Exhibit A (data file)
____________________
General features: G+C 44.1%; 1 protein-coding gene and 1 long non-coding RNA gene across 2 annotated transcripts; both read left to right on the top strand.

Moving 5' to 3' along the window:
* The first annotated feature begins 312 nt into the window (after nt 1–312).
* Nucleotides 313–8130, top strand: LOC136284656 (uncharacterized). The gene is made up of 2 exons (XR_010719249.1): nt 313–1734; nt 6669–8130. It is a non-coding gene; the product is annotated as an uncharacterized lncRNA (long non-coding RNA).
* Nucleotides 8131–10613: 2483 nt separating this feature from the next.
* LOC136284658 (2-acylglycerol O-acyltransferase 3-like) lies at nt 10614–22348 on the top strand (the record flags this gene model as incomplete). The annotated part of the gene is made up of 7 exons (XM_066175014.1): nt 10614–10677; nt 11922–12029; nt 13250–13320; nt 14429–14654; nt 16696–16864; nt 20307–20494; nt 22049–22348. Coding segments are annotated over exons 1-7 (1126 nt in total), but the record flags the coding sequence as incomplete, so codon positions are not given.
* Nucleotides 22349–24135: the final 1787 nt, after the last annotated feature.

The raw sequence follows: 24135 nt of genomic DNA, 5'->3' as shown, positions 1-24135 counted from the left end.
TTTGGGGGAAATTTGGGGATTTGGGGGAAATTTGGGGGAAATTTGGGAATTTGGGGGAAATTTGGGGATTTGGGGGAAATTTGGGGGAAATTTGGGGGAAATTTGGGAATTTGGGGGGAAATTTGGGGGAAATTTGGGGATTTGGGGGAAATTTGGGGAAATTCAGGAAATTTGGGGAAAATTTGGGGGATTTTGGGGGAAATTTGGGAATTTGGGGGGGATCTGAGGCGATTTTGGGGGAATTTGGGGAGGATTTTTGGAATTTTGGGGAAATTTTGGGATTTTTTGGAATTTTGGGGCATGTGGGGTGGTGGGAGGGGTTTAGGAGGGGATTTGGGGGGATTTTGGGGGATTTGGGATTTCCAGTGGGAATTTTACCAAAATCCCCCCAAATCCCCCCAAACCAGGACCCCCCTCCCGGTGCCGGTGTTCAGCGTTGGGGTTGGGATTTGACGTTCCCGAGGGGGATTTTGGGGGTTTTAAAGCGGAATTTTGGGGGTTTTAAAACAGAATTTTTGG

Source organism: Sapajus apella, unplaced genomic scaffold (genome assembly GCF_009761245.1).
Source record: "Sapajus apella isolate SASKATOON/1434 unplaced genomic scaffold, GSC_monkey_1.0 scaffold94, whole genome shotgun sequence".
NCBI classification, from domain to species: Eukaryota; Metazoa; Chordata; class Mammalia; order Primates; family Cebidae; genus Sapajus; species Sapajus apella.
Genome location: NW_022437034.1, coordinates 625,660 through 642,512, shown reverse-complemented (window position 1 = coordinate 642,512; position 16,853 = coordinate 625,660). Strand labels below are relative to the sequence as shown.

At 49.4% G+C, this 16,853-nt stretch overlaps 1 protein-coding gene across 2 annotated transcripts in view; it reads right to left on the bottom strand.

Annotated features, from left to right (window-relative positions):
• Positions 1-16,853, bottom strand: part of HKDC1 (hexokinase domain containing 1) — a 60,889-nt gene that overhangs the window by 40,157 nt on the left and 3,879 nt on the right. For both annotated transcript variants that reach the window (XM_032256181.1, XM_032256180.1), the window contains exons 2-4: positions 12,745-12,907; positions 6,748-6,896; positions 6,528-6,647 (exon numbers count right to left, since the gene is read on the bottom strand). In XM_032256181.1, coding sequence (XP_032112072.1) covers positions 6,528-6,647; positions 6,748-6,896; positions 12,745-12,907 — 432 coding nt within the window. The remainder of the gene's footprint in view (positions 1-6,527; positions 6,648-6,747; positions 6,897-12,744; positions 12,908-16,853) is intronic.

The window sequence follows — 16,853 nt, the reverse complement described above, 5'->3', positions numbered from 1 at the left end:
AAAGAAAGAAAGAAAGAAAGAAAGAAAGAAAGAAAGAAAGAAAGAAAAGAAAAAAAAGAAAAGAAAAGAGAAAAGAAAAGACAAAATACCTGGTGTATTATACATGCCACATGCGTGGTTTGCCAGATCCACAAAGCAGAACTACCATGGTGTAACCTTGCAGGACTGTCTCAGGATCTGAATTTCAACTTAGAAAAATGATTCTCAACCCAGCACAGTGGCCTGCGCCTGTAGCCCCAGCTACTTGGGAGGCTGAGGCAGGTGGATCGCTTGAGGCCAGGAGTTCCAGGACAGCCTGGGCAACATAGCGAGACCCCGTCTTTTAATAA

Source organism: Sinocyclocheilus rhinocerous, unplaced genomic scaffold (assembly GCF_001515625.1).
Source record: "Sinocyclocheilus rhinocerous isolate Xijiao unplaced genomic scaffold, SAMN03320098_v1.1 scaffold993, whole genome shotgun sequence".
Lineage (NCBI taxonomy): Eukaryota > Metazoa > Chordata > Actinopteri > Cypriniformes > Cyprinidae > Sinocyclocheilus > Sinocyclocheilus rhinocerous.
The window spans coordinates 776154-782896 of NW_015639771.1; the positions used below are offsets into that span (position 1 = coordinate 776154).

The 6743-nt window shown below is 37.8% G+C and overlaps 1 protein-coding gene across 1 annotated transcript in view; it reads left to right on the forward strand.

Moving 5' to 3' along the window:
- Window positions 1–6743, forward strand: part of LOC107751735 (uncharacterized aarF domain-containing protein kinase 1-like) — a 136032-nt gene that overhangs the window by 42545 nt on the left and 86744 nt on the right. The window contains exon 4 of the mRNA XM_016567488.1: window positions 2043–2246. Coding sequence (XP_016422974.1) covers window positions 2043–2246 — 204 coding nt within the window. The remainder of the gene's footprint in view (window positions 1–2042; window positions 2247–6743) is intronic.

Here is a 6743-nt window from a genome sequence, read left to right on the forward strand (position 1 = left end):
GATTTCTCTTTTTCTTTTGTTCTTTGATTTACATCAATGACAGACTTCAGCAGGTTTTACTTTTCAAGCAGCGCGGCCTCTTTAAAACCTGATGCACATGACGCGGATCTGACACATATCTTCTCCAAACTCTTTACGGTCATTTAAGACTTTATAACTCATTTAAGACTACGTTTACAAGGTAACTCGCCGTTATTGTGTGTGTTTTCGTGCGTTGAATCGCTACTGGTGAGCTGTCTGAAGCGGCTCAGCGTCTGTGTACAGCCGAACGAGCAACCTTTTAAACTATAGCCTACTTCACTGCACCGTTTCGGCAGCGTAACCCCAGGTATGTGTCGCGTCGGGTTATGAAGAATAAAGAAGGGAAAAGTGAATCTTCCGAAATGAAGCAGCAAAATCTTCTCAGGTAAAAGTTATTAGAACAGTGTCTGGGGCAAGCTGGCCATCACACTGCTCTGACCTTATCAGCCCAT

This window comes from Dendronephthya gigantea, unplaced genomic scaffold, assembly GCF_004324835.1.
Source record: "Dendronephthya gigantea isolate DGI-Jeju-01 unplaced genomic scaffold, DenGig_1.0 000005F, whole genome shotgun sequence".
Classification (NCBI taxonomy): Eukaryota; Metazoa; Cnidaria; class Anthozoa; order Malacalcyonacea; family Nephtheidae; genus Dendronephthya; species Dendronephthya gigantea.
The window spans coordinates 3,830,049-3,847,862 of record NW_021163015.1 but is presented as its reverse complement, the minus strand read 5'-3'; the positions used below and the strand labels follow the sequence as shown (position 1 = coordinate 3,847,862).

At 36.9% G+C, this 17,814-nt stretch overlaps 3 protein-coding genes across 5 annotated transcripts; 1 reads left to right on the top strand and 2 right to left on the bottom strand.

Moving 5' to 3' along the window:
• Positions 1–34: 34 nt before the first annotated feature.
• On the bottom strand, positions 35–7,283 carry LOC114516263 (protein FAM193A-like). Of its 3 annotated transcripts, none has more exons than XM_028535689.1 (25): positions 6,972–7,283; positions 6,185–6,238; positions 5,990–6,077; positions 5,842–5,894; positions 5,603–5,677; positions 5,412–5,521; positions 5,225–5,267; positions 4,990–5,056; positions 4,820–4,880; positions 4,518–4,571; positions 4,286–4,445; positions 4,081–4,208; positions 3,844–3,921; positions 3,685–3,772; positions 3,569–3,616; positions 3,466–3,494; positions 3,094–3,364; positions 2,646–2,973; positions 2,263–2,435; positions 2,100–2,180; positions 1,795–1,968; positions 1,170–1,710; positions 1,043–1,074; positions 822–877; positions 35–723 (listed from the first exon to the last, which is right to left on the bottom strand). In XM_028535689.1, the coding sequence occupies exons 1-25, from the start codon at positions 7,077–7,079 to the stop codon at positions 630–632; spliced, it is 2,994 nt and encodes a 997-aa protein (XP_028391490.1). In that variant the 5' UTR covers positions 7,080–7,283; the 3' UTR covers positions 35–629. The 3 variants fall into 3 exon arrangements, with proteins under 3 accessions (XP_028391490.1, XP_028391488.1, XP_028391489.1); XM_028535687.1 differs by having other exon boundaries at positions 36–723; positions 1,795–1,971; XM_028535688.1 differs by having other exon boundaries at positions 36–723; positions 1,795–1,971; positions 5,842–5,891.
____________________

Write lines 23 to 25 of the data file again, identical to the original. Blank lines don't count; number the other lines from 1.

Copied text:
The 6743-nt window shown below is 37.8% G+C and overlaps 1 protein-coding gene across 1 annotated transcript in view; it reads left to right on the forward strand.

Moving 5' to 3' along the window:
- Window positions 1–6743, forward strand: part of LOC107751735 (uncharacterized aarF domain-containing protein kinase 1-like) — a 136032-nt gene that overhangs the window by 42545 nt on the left and 86744 nt on the right. The window contains exon 4 of the mRNA XM_016567488.1: window positions 2043–2246. Coding sequence (XP_016422974.1) covers window positions 2043–2246 — 204 coding nt within the window. The remainder of the gene's footprint in view (window positions 1–2042; window positions 2247–6743) is intronic.